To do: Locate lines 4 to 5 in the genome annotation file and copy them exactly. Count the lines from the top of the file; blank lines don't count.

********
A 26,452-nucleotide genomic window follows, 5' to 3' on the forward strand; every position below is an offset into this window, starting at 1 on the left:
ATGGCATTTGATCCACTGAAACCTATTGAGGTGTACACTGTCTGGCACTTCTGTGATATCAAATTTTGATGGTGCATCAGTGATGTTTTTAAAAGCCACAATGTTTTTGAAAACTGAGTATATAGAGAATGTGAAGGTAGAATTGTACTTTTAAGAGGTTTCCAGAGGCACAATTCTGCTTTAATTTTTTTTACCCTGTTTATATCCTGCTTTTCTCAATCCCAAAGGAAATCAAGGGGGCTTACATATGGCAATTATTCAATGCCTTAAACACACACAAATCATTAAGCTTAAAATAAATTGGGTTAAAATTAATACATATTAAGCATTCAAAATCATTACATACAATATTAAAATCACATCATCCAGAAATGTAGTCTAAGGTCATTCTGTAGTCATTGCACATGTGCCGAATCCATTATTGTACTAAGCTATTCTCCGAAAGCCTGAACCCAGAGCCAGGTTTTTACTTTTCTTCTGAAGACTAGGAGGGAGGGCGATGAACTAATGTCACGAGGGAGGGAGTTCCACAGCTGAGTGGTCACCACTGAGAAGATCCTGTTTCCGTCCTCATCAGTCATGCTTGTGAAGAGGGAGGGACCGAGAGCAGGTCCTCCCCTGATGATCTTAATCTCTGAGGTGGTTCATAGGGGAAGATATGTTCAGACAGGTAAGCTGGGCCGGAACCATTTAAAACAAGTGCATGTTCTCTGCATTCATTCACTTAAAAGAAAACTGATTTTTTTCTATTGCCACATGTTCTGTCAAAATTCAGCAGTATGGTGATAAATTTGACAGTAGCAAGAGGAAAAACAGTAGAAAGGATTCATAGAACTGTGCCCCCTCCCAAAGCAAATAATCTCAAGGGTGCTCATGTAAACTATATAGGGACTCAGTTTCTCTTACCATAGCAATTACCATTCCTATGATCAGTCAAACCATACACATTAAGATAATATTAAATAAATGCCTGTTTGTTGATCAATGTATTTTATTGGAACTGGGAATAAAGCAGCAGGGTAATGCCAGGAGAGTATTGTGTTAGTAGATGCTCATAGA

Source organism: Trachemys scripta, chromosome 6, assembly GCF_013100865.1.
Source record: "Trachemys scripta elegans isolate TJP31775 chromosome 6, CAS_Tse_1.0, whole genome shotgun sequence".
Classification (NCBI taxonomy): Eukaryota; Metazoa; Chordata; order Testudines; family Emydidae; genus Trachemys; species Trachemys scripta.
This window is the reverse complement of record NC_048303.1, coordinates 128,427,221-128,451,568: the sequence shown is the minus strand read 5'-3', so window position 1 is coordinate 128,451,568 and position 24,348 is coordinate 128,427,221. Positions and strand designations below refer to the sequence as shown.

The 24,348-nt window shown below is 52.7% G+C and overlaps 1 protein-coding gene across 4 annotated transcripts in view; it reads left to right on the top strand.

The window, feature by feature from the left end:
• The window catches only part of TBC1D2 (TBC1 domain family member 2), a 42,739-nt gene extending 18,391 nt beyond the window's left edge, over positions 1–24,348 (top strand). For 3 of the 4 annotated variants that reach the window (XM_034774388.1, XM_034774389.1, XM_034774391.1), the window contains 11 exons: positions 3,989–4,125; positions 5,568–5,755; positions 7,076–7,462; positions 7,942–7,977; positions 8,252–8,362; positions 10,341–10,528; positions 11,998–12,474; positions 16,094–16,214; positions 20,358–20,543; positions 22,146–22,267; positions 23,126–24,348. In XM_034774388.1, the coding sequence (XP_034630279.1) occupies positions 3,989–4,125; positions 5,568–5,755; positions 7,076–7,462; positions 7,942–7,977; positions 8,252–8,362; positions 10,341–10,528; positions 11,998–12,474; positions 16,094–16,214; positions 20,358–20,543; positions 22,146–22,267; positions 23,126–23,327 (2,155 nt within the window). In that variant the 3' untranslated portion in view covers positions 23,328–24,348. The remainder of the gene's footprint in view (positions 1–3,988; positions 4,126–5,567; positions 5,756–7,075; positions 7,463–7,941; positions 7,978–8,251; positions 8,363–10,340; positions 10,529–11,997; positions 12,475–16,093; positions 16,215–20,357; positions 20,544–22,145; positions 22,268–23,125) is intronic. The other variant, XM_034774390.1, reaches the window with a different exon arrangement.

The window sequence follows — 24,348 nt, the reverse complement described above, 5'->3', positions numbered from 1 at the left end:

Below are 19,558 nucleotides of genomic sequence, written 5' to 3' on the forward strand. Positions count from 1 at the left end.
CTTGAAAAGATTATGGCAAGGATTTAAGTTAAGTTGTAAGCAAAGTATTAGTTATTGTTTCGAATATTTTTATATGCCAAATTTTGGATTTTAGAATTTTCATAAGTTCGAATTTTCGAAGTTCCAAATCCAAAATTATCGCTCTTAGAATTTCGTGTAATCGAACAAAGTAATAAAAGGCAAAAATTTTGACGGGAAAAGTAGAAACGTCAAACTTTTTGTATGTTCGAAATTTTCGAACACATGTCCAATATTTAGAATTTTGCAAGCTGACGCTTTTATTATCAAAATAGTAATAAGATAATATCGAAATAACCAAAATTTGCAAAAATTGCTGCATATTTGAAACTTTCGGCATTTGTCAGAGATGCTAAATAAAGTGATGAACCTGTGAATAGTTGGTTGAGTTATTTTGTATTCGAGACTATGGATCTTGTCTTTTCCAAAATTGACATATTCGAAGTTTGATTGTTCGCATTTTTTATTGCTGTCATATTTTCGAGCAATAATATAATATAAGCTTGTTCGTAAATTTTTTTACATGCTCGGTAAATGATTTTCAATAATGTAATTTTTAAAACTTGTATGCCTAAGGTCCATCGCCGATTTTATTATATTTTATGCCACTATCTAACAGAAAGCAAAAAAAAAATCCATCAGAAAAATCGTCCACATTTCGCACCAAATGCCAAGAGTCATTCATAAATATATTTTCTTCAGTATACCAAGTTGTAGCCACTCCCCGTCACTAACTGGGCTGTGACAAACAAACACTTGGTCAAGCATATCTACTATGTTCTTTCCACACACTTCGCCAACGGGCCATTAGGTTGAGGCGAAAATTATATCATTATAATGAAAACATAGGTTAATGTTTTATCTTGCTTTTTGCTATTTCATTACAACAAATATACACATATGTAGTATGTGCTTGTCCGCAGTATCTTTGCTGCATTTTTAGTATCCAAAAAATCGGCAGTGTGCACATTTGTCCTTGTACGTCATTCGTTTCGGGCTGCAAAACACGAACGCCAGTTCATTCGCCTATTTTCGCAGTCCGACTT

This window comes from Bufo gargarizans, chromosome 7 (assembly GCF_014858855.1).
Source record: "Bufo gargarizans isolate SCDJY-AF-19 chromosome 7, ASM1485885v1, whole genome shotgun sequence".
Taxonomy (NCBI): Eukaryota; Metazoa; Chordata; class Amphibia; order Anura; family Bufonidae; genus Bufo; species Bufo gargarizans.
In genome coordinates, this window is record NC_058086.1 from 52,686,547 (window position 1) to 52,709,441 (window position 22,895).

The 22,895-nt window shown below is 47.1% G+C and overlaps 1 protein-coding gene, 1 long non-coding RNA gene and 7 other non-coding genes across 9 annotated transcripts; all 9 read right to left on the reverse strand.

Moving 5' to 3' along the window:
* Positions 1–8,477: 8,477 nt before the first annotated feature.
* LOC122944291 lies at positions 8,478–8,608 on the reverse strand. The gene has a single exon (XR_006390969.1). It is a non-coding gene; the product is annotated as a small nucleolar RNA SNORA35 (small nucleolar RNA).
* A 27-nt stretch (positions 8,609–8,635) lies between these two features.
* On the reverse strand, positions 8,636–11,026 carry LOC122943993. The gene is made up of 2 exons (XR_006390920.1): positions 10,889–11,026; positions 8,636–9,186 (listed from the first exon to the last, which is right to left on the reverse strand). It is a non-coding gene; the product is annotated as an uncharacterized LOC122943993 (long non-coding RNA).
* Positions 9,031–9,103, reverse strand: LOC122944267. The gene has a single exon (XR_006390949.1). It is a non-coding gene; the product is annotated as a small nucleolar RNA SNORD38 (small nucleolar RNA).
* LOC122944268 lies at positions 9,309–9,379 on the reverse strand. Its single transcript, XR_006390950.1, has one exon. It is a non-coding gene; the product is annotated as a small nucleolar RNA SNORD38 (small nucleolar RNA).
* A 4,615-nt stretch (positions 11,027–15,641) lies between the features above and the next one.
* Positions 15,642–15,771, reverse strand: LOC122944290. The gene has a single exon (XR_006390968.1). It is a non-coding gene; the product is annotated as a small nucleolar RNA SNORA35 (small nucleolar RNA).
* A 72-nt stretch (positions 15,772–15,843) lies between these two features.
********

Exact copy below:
Source record: "Trachemys scripta elegans isolate TJP31775 chromosome 6, CAS_Tse_1.0, whole genome shotgun sequence".
Classification (NCBI taxonomy): Eukaryota; Metazoa; Chordata; order Testudines; family Emydidae; genus Trachemys; species Trachemys scripta.